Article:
Superman/Batman #65

At its core, "Superman/Batman" #65 is a story that we've seen a thousand times in all forms of media. Characters are plunged into a dream world that shows us their worst nightmares, even as they struggle to break free. Peter Johnson and Matt Cherniss don't even try to hide it here, with the reveal about what's really happening to our characters happening in just a couple of pages. So then, of course, why even go in this direction?

Well, if for nothing else, "Superman/Batman" #65 justifies its existence by showcasing a whole group of artists, each who get to tackle one section of the issue. Artists like Brian Stelfreeze and Kelley Jones are ones that readers will probably find familiar. Stelfreeze's sharp, rigid lines are always a joy to look at, and his take on Superman ripples with power. When Stelfreeze draws Superman's worst nightmare, it's perfectly laid out to boot for the maximum effect on the reader. Jones drawing the Joker looks like its normal twisted self; I like Jones's cartoonish style, and having him draw the inner mind of the Joker makes sense. Everything is always slightly off-kilter when Jones draws a story involving Batman, but it's always exaggerated and twisted consistently from one image to the next. That's a good match for the Joker.

Fans of Joe Quinones' work on the Green Lantern story in "Wednesday Comics" have reason to rejoice as he tackles a Lex Luthor story. Quinones' art is so smooth and graceful that it reminds me more and more of artists like Adam Hughes. It's almost painful to only see Quinones draw three pages; I can't wait to see him tackle a long-form book before too long. Quinones takes care of the little details with as great skill as he does the basic shapes and forms of his characters. With different widths and patterns of ties in the elevator, or the different expressions on the people laughing in the office, the end package is gorgeous. I don't recall seeing Federico Dallocchio's art look this good on a book before, but with its thin lines and perfectly rendered people, it's a meticulous-looking final product that lends itself well to Batman's family nightmare. And while I'm used to seeing Brian Haberlin's credits in the colorist field, I'd forgotten that he's a pen and ink artist as well. His art is so textured that it looks like if you touched the page you'd feel ridges. It's a dark, bleak look and it matches the real world attack of the villain quite nicely.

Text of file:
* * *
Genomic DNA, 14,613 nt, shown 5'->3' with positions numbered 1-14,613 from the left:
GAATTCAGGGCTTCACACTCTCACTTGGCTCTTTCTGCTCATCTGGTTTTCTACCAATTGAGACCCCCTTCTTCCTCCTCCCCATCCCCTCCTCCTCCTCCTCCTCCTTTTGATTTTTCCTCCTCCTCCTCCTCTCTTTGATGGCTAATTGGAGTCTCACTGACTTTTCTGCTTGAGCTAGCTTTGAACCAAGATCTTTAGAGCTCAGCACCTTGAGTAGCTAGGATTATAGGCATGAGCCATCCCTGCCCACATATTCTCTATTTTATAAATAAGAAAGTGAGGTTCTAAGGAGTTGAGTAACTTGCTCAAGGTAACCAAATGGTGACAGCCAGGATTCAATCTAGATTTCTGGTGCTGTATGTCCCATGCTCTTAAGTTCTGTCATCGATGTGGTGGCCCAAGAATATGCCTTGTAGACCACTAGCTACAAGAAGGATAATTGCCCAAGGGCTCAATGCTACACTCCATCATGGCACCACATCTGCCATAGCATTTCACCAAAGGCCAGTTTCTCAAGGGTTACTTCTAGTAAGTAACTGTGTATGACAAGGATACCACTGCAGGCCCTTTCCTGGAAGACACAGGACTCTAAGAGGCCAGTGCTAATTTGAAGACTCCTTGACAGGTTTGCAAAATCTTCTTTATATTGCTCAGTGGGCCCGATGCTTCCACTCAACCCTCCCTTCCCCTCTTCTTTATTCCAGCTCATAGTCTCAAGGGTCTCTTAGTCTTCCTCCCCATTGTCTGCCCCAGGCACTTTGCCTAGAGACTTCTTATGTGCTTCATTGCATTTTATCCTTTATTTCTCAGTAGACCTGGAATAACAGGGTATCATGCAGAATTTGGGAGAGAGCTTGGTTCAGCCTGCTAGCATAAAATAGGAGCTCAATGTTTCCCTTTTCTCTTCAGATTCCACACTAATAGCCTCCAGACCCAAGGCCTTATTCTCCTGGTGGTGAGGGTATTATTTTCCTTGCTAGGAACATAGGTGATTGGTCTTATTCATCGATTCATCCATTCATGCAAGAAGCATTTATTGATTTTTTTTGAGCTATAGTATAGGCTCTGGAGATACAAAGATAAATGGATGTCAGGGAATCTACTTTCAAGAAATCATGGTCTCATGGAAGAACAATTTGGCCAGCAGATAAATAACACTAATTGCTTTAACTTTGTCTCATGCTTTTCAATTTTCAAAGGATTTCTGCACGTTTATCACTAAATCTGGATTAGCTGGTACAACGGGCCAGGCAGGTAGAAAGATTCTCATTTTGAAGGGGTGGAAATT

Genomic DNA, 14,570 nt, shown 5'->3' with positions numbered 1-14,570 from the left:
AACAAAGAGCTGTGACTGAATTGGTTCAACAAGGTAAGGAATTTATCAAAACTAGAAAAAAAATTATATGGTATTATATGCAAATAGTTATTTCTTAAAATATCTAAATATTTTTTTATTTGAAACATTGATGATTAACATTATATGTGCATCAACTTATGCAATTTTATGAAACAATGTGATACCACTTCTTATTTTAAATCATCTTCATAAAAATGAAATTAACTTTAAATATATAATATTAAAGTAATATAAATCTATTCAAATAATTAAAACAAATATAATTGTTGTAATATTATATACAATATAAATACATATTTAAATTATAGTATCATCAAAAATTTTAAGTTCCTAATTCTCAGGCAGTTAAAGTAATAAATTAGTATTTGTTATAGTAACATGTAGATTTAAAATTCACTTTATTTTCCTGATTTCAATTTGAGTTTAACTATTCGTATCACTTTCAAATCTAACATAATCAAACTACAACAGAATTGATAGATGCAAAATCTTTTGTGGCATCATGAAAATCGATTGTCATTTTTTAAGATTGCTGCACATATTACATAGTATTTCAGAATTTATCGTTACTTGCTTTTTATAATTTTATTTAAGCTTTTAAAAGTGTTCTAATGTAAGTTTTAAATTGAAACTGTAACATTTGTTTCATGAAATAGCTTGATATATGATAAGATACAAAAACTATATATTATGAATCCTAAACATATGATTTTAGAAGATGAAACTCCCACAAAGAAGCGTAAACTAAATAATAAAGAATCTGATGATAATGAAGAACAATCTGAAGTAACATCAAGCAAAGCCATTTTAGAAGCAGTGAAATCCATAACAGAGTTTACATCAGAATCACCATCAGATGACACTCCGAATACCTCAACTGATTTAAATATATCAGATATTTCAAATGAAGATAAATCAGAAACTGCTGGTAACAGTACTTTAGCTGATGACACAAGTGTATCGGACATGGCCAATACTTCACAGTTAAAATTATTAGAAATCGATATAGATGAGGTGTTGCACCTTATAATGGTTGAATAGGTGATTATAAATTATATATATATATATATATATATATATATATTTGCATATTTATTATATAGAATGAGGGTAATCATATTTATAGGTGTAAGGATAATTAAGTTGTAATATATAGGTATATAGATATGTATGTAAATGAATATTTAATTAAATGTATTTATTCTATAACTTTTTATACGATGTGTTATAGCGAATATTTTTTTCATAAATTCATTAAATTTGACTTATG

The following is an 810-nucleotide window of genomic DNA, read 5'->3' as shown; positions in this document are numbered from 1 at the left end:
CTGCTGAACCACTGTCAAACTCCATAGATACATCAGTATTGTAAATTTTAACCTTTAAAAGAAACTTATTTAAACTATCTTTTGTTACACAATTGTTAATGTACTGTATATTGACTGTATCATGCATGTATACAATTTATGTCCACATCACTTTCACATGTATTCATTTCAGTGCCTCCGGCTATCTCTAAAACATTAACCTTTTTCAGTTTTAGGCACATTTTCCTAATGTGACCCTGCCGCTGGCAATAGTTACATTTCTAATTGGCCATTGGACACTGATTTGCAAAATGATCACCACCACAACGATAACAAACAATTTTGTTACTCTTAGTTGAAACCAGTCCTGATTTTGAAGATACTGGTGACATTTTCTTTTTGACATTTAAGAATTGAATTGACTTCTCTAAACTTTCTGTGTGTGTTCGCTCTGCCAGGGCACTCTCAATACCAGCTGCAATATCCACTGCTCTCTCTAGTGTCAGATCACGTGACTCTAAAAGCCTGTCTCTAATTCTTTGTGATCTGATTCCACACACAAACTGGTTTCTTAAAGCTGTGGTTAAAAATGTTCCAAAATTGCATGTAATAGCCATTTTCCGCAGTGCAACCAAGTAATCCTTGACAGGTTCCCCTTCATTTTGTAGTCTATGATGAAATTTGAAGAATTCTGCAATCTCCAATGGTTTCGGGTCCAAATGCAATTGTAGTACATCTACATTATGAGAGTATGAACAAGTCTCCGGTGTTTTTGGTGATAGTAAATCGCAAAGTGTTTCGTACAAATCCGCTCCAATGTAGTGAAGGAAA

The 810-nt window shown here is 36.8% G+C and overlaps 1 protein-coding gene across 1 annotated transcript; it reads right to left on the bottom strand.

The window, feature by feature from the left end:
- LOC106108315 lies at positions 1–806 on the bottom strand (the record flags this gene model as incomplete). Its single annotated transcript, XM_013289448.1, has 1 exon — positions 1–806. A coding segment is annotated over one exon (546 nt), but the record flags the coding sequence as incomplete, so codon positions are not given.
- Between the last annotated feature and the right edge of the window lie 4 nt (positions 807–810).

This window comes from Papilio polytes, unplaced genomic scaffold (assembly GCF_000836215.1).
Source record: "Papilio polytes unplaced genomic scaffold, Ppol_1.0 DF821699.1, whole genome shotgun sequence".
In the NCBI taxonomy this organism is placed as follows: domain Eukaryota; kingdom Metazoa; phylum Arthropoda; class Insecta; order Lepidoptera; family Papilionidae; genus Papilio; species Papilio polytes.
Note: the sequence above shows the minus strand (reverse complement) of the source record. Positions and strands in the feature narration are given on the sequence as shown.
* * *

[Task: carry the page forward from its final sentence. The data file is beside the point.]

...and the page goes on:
The story itself may go by with little more trace than a couple of sharp lines here and there, but it does serve up some great looking art. As a one-off, it's not bad, but it will be nice when "Superman/Batman" picks up a new regular creative team in a few months. "Superman/Batman" used to be a huge book, and hopefully it can find its way towards that point again.

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